Everything again comes back to physics. The bar is a constant downwards force that you want to counteract, so you want your line of drive to be directly into the bar, keeping the forearms facing upwards to give the most efficient transfer of energy. The bar should rest in the pocket between your thumb and your hand, not rested across your finger pads as, when it is rested in here, we have no stabilisation from the thumb. More importantly, the weight is resting off the line of the forearm creating a new, and unnecessary, fulcrum.
Unlike the bodybuilding press, the elbows on a powerlifting bench are kept relatively tight to the body (not too tight though), as this is both protective and a stronger position to push from. The more the elbows “flare” in the bench press, the greater the resultant force across the shoulder joint.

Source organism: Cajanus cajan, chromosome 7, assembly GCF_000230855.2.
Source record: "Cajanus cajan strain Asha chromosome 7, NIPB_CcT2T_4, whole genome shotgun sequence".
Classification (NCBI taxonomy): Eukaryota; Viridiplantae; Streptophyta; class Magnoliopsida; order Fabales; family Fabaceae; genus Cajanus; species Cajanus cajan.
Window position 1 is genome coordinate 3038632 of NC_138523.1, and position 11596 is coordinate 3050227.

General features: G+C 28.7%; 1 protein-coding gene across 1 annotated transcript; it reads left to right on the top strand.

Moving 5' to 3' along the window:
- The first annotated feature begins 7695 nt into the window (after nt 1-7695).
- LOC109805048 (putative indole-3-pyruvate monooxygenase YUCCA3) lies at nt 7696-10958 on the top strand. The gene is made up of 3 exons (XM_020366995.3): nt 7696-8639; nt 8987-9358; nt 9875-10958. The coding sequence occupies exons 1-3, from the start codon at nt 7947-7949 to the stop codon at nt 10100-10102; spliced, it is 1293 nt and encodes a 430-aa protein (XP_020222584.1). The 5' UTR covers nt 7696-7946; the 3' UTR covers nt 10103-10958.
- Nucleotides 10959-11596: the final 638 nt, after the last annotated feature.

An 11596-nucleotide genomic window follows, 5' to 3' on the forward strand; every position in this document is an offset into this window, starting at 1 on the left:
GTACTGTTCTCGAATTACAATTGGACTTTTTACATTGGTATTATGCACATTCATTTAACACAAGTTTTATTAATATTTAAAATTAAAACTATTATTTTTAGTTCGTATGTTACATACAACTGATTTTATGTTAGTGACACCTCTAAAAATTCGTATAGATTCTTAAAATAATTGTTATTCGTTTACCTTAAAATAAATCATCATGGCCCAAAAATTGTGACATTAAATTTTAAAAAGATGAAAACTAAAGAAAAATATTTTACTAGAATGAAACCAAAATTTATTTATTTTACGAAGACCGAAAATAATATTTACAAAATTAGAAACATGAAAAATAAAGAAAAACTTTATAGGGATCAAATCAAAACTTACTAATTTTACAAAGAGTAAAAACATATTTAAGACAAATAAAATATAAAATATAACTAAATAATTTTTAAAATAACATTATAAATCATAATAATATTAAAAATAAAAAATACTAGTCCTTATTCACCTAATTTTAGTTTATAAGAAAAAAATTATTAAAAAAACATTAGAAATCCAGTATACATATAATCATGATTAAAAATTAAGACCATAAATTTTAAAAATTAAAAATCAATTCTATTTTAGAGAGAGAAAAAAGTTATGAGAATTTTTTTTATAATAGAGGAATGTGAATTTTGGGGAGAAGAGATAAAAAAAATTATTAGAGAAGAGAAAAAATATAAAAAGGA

Elbow tuck/elbow flare: The force is applied through the elbow. It must stay directly below the bar as you move it to the chest. This requires tucking them in toward your body, which has positive benefits as noted above and also moves the point where force is applied closer to the body. During the press, it is important to flare the elbows as the bar is pushed back to maintain the elbow position directly below the bar. If this isn’t done, an entire new set of equations come into play, with the result being the bar heading back down toward the lifters face. Elbow tuck and flare should be in direct relation to the bar position. The tuck on the way down dictates the bar position while the flare on the press is dictated by the bar position.
Range of Motion